Svakaya, Svakāya, Sva-kaya: 3 definitions


Svakaya means something in Buddhism, Pali, Hinduism, Sanskrit, Jainism, Prakrit. If you want to know the exact meaning, history, etymology or English translation of this term then check out the descriptions on this page. Add your comment or reference to a book if you want to contribute to this summary article.

In Hinduism

Shaktism (Shakta philosophy)

Source: Google Books: Manthanabhairavatantram

Svakāya (स्वकाय) refers to “one’s own body”, according to the Kularatnoddyota verse 2.12-20.—Accordingly, “Initially, O great goddess, Ādinātha created the Paścima Krama lineage and then, O dear one, he worshipped it himself with a sacrificial substance born from his own body (svakāya-saṃbhava) and possessing marvellous power. O fair one, (this is) the most excellent Krama which bestows the fruit of enjoyment and liberation”.

Shaktism book cover
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Shakta (शाक्त, śākta) or Shaktism (śāktism) represents a tradition of Hinduism where the Goddess (Devi) is revered and worshipped. Shakta literature includes a range of scriptures, including various Agamas and Tantras, although its roots may be traced back to the Vedas.

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In Buddhism

Mahayana (major branch of Buddhism)

Source: Wisdom Library: Maha Prajnaparamita Sastra

Svakāya (स्वकाय) refers to “one’s own body”, according to the 2nd century Mahāprajñāpāramitāśāstra chapter XXXI.—One’s own body (svakāya) is inner; another’s body (parakāya) is outer. One’s own body is of two kinds: i) the impurities (aśuci) inside the body; ii) the skin (tvac), the hairs (roman), the nails (nakha), the hairs of the head (keśa), etc., outside.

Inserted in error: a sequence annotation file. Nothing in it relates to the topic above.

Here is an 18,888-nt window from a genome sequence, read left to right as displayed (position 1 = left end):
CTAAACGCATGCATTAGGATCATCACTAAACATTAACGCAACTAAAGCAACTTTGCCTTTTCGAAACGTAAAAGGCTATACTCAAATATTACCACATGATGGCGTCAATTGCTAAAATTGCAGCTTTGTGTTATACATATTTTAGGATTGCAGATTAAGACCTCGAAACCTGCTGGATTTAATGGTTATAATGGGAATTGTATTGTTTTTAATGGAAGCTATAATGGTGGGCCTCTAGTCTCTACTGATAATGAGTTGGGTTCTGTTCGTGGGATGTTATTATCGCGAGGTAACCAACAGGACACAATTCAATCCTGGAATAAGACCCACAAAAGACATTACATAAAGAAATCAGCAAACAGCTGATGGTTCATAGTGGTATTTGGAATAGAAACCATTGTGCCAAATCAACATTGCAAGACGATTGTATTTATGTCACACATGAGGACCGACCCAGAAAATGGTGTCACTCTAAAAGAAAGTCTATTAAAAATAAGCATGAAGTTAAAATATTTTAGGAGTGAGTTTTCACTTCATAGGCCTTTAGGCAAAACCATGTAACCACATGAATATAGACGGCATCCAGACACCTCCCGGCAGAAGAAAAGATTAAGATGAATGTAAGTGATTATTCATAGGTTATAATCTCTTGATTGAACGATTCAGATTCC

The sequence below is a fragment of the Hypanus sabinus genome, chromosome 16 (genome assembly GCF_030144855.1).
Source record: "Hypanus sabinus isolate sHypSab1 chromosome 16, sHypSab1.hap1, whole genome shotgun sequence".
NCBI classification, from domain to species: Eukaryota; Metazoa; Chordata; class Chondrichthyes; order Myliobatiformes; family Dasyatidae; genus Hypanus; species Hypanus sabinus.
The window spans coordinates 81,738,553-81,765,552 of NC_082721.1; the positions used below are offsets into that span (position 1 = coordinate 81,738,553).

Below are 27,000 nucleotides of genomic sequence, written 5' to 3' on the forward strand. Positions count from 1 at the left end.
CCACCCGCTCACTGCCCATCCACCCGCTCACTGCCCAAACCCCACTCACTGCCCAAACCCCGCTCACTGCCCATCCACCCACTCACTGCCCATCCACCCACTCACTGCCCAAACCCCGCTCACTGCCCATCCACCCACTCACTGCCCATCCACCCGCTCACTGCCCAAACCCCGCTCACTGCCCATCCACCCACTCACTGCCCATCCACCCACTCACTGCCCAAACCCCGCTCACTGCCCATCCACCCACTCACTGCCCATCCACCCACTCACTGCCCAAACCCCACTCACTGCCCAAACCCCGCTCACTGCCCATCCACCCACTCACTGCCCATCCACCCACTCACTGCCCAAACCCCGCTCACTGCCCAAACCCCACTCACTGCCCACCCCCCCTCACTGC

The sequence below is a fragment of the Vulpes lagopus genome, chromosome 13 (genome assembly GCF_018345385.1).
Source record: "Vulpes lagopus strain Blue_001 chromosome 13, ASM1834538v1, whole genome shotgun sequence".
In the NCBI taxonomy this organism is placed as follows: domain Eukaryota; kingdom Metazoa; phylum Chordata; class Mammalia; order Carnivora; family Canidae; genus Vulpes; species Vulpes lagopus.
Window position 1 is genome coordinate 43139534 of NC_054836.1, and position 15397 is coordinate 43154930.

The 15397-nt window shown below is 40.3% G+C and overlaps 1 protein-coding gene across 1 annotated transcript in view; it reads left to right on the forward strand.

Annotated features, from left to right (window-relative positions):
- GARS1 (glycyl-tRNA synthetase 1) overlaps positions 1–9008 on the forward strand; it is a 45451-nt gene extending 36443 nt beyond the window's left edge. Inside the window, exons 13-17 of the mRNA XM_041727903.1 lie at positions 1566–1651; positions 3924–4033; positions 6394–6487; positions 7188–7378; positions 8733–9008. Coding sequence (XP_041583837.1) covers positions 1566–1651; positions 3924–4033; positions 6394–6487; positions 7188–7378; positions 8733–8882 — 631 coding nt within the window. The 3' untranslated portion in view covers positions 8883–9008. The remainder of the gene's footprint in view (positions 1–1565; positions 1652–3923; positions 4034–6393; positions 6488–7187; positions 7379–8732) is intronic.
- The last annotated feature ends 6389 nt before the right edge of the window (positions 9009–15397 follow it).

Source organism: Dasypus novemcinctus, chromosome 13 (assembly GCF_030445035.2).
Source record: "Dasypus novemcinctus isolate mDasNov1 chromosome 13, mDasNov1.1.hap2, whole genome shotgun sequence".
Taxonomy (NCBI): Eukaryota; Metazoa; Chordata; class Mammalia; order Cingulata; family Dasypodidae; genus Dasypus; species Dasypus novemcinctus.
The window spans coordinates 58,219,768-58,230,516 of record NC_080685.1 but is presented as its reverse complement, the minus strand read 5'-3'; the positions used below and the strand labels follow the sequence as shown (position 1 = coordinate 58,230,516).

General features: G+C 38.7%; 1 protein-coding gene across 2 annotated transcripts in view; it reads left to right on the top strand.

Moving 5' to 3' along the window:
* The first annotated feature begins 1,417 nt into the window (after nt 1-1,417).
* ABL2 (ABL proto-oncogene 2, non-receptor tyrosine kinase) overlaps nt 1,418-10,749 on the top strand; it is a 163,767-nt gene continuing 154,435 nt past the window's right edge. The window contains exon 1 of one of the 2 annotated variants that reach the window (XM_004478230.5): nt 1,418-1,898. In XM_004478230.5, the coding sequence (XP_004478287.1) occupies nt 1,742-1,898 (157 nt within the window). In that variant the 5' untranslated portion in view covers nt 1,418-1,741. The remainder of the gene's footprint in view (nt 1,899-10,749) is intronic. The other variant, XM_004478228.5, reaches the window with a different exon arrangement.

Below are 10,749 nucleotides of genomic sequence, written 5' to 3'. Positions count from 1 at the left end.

One’s own body (svakāya) and the organs, eye, etc., are inner body (adhyātmakāya); one’s wife, son, wealth, fields, house and other utilized objects are outer body (bahirdhākāya). How is that? Since material dharmas (rūpadharma) are all [objects] of mindfulness of the body (kāyasmṛtyupasthāna).

Mahayana book cover
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Mahayana (महायान, mahāyāna) is a major branch of Buddhism focusing on the path of a Bodhisattva (spiritual aspirants/ enlightened beings). Extant literature is vast and primarely composed in the Sanskrit language. There are many sūtras of which some of the earliest are the various Prajñāpāramitā sūtras.

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In Jainism

General definition (in Jainism)

Source: The University of Sydney: A study of the Twelve Reflections

Svakāya (स्वकाय) refers to “one’s own body”, according to the 11th century Jñānārṇava, a treatise on Jain Yoga in roughly 2200 Sanskrit verses composed by Śubhacandra.—Accordingly, “One who is restrained continually accumulates good karma by the activity of the body through his body (svakāya) which is well-controlled or by abandoning the body. The body of embodied souls attaches to bad karmas through actions which possess constant exertion and which kill living beings”.

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Jainism is an Indian religion of Dharma whose doctrine revolves around harmlessness (ahimsa) towards every living being. The two major branches (Digambara and Svetambara) of Jainism stimulate self-control (or, shramana, ‘self-reliance’) and spiritual development through a path of peace for the soul to progess to the ultimate goal.

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